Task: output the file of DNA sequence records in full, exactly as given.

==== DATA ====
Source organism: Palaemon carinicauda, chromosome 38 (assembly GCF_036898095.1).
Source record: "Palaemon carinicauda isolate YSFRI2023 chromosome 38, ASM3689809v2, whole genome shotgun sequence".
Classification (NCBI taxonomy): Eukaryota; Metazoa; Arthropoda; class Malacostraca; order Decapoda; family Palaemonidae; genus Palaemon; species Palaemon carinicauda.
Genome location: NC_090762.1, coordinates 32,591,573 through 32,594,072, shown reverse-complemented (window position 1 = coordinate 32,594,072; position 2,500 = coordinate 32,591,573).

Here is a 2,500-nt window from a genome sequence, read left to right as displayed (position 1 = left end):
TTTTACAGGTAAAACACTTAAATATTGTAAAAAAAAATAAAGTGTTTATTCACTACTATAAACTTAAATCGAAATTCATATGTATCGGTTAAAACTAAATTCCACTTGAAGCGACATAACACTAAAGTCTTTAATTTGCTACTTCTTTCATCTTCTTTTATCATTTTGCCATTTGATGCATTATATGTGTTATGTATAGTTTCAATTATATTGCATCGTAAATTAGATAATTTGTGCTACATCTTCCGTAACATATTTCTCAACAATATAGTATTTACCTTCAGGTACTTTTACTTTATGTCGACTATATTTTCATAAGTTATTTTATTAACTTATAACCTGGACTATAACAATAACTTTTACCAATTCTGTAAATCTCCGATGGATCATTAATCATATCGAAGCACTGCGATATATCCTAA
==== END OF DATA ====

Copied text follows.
Source organism: Palaemon carinicauda, chromosome 38 (assembly GCF_036898095.1).
Source record: "Palaemon carinicauda isolate YSFRI2023 chromosome 38, ASM3689809v2, whole genome shotgun sequence".
Classification (NCBI taxonomy): Eukaryota; Metazoa; Arthropoda; class Malacostraca; order Decapoda; family Palaemonidae; genus Palaemon; species Palaemon carinicauda.
Genome location: NC_090762.1, coordinates 32,591,573 through 32,594,072, shown reverse-complemented (window position 1 = coordinate 32,594,072; position 2,500 = coordinate 32,591,573).

Here is a 2,500-nt window from a genome sequence, read left to right as displayed (position 1 = left end):
TTTTACAGGTAAAACACTTAAATATTGTAAAAAAAAATAAAGTGTTTATTCACTACTATAAACTTAAATCGAAATTCATATGTATCGGTTAAAACTAAATTCCACTTGAAGCGACATAACACTAAAGTCTTTAATTTGCTACTTCTTTCATCTTCTTTTATCATTTTGCCATTTGATGCATTATATGTGTTATGTATAGTTTCAATTATATTGCATCGTAAATTAGATAATTTGTGCTACATCTTCCGTAACATATTTCTCAACAATATAGTATTTACCTTCAGGTACTTTTACTTTATGTCGACTATATTTTCATAAGTTATTTTATTAACTTATAACCTGGACTATAACAATAACTTTTACCAATTCTGTAAATCTCCGATGGATCATTAATCATATCGAAGCACTGCGATATATCCTAA